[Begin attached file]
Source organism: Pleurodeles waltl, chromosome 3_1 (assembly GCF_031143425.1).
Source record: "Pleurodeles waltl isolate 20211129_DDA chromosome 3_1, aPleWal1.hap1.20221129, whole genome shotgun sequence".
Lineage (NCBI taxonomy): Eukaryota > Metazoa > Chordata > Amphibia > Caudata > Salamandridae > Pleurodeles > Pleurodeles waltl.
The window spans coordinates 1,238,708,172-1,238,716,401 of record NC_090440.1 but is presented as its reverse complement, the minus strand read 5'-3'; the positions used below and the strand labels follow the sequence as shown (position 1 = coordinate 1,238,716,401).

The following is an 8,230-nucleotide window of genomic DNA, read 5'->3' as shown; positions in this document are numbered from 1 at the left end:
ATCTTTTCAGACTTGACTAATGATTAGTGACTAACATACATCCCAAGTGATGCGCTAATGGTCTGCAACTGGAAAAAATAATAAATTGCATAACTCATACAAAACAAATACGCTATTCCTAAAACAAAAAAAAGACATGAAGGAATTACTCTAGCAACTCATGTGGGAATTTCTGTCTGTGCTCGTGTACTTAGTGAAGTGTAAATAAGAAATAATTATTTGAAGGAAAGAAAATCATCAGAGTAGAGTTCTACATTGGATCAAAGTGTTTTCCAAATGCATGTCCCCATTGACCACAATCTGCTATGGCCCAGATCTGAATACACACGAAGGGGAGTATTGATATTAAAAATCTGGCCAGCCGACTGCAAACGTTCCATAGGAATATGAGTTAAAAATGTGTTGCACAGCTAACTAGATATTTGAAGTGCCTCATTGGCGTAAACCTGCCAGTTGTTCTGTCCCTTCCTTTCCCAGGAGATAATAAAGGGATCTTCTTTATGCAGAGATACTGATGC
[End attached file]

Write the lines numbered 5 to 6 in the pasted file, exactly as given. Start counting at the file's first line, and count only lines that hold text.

The following is an 8,230-nucleotide window of genomic DNA, read 5'->3' as shown; positions in this document are numbered from 1 at the left end:
ATCTTTTCAGACTTGACTAATGATTAGTGACTAACATACATCCCAAGTGATGCGCTAATGGTCTGCAACTGGAAAAAATAATAAATTGCATAACTCATACAAAACAAATACGCTATTCCTAAAACAAAAAAAAGACATGAAGGAATTACTCTAGCAACTCATGTGGGAATTTCTGTCTGTGCTCGTGTACTTAGTGAAGTGTAAATAAGAAATAATTATTTGAAGGAAAGAAAATCATCAGAGTAGAGTTCTACATTGGATCAAAGTGTTTTCCAAATGCATGTCCCCATTGACCACAATCTGCTATGGCCCAGATCTGAATACACACGAAGGGGAGTATTGATATTAAAAATCTGGCCAGCCGACTGCAAACGTTCCATAGGAATATGAGTTAAAAATGTGTTGCACAGCTAACTAGATATTTGAAGTGCCTCATTGGCGTAAACCTGCCAGTTGTTCTGTCCCTTCCTTTCCCAGGAGATAATAAAGGGATCTTCTTTATGCAGAGATACTGATGC